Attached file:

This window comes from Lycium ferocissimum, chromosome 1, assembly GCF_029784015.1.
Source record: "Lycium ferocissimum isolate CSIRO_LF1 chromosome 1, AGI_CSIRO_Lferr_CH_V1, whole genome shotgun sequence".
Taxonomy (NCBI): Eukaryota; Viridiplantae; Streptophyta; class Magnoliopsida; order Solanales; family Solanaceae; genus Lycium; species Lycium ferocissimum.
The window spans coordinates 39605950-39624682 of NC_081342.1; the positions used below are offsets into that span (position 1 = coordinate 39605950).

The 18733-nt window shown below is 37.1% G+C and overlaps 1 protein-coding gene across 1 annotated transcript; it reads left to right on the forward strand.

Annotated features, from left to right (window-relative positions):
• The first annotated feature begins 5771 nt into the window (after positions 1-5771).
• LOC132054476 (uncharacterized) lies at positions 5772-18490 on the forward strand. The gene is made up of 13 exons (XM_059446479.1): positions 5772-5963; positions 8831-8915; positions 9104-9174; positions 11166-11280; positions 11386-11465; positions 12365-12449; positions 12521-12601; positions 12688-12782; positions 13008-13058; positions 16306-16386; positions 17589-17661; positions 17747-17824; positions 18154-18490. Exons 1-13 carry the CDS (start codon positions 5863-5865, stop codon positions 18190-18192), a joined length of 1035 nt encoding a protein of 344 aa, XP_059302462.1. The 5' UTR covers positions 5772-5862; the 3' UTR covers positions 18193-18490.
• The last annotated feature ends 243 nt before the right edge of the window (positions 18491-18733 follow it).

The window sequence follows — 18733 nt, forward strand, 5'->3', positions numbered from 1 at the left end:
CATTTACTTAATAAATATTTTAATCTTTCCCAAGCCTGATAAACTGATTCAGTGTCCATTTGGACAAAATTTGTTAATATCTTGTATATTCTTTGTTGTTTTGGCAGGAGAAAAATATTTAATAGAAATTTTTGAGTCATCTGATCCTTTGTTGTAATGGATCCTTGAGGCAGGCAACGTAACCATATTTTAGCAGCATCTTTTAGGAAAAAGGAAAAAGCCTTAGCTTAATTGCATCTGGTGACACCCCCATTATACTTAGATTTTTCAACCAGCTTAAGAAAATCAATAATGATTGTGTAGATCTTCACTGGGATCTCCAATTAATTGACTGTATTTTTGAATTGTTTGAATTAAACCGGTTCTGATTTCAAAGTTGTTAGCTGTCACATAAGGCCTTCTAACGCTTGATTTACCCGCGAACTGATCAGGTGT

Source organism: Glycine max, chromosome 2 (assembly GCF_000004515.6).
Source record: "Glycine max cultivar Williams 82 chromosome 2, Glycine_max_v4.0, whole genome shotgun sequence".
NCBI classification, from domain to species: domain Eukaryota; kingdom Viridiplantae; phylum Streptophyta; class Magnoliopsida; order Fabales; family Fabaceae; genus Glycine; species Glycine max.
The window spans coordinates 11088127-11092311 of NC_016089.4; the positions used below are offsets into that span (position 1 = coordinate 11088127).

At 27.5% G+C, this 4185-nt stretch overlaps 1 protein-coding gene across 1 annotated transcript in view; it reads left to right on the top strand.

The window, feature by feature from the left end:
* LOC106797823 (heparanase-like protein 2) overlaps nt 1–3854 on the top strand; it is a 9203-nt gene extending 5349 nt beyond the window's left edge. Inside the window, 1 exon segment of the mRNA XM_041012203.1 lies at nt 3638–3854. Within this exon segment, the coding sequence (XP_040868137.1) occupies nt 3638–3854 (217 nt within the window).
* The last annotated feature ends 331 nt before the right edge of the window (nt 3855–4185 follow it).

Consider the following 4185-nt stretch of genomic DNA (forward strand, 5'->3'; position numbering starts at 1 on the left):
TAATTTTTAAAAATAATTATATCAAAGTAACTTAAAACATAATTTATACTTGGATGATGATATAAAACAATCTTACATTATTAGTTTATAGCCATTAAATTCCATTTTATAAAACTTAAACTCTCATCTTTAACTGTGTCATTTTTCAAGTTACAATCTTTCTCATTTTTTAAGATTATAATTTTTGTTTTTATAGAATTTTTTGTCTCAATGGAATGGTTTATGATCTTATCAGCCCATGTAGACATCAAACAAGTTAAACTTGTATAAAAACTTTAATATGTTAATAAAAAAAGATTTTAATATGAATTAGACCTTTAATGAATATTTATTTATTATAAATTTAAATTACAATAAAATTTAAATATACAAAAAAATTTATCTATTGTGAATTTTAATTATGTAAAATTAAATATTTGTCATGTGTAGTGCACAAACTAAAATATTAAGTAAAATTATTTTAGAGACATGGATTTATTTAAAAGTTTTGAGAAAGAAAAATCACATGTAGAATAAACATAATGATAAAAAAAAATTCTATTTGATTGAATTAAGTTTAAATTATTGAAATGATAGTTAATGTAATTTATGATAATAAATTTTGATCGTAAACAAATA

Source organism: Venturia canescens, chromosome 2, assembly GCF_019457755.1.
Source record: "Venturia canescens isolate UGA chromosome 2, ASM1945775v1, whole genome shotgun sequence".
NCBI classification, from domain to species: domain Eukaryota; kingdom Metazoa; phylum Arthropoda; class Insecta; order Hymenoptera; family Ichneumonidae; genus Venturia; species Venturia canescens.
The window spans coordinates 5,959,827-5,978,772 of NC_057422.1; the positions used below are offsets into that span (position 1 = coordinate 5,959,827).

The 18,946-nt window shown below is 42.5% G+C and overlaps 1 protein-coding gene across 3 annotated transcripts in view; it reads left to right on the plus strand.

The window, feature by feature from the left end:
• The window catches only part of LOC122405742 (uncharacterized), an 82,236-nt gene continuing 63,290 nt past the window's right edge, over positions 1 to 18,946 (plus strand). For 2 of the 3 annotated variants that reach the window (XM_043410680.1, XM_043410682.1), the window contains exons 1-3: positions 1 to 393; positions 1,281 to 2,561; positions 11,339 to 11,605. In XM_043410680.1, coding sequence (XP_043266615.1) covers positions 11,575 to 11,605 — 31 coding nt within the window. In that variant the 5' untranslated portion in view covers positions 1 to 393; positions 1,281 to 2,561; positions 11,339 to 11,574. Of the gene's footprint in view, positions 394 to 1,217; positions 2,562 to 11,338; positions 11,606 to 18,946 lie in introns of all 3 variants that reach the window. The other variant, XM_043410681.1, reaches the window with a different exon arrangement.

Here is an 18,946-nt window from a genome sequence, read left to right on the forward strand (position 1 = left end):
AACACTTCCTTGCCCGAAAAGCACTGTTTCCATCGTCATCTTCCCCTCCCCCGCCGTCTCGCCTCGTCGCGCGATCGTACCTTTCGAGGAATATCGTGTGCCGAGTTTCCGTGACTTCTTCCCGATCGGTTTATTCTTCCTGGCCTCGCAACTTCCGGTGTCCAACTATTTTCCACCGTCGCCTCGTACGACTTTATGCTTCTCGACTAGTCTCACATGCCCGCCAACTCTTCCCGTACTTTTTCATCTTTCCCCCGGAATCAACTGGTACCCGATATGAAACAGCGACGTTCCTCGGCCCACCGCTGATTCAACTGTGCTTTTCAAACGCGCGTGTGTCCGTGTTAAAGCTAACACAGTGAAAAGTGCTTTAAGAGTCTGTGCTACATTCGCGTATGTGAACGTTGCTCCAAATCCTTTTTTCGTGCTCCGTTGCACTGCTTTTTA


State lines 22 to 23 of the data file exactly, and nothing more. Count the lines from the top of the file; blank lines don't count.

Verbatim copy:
Source organism: Venturia canescens, chromosome 2, assembly GCF_019457755.1.
Source record: "Venturia canescens isolate UGA chromosome 2, ASM1945775v1, whole genome shotgun sequence".